Creating the biomes in Fight the Fire

Hi everyone,

We are still working hard on Fight the Fire, our upcoming wildfire containment game. We plan to release the game for both iOS and Android within a couple months. You can try out a simple tech demo right now in Google Play (EDIT 11/14/14: we’ve taken down the demo in anticipation of the release of the full game) or watch this quick video to get an idea of how the gameplay works:

It’s a fun project, and we hope you will try it out when we’re finished!

Minimum Viable Product

We created the first iteration of Fight the Fire at a Startup Weekend.  With just twenty or so hours of time to work, we were focused on creating a working minimum viable product to present to the judges. We created a playable game, but did not have a chance at the time to consider progressive difficulty, a level map, or multiple biomes.

When designing the original level map, we just needed something that looked like it would catch fire. A quick google search for “flammable landscapes” turned up images like this one of Utah’s Cedar Mountain Wilderness:


Source: US Dept. of Interior, Bureau of Land Management

This was a fine place to start, and we were in a time crunch. After a few minutes in Illustrator, we ended up with a workable tile set. Here’s an action shot:


The trees and cabins look very likely to catch fire. Success! This art was great for the startup weekend, but to make Fight the Fire successful in the market, we needed to create something more.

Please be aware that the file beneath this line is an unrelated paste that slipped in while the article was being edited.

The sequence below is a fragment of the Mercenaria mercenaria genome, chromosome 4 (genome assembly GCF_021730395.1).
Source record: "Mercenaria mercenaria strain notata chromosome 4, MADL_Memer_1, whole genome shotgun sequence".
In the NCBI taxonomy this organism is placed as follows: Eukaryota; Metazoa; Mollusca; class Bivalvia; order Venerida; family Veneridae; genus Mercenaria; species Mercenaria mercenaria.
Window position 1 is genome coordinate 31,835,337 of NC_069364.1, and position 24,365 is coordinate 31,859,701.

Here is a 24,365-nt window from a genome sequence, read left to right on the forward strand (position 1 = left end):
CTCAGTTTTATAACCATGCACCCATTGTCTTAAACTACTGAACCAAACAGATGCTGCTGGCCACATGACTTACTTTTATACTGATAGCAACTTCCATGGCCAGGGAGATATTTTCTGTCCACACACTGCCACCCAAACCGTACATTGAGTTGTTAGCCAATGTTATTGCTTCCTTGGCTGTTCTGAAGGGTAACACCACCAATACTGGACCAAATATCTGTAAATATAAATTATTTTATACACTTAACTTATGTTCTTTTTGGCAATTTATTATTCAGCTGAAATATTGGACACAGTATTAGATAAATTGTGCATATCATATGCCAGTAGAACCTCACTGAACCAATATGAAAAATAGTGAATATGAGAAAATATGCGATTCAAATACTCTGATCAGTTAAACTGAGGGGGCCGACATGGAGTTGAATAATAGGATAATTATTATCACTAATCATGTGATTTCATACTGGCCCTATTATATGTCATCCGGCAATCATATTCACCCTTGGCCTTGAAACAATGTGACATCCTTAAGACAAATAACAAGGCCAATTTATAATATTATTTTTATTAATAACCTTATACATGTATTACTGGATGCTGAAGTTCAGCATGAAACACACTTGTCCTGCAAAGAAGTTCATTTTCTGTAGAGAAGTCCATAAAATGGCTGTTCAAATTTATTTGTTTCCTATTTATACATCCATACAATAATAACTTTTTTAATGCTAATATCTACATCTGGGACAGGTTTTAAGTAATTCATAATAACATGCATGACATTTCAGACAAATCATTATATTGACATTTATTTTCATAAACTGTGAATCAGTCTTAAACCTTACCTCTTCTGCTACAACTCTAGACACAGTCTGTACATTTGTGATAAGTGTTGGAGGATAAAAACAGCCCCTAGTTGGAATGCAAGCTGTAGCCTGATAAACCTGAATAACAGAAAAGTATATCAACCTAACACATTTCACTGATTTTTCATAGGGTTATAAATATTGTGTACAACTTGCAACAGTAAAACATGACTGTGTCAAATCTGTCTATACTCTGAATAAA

Level Progression System

To provide players with a sense of progress, we implemented a level progression system. Players must complete increasingly difficult rounds in order to progress in the game. If every level looked the same, progressing through them would not be very interesting. Adding several different tile sets, which correspond to real biomes, is good way to show players that they are making headway.  You are likely familiar with this kind of system from other mobile games. Here is a preview of ours:

Screen Shot 2014-08-16 at 8.24.58 AM


Creating the Biomes

After we decided to include fifty levels in the game, we broke those levels into five different biomes with ten levels each. The first biomes that the players experience would be less flammable and easier, while the later biomes needed to be especially volatile.  We had already designed a level progression system, so our challenge here was artistic, rather than technical. We couldn’t really make up biomes, as we suspect that most of our users are generally familiar with the Earth’s different climates.  Short of creating some sort of sci-fi world, we were stuck with the ones that exist in the real world. Here they are: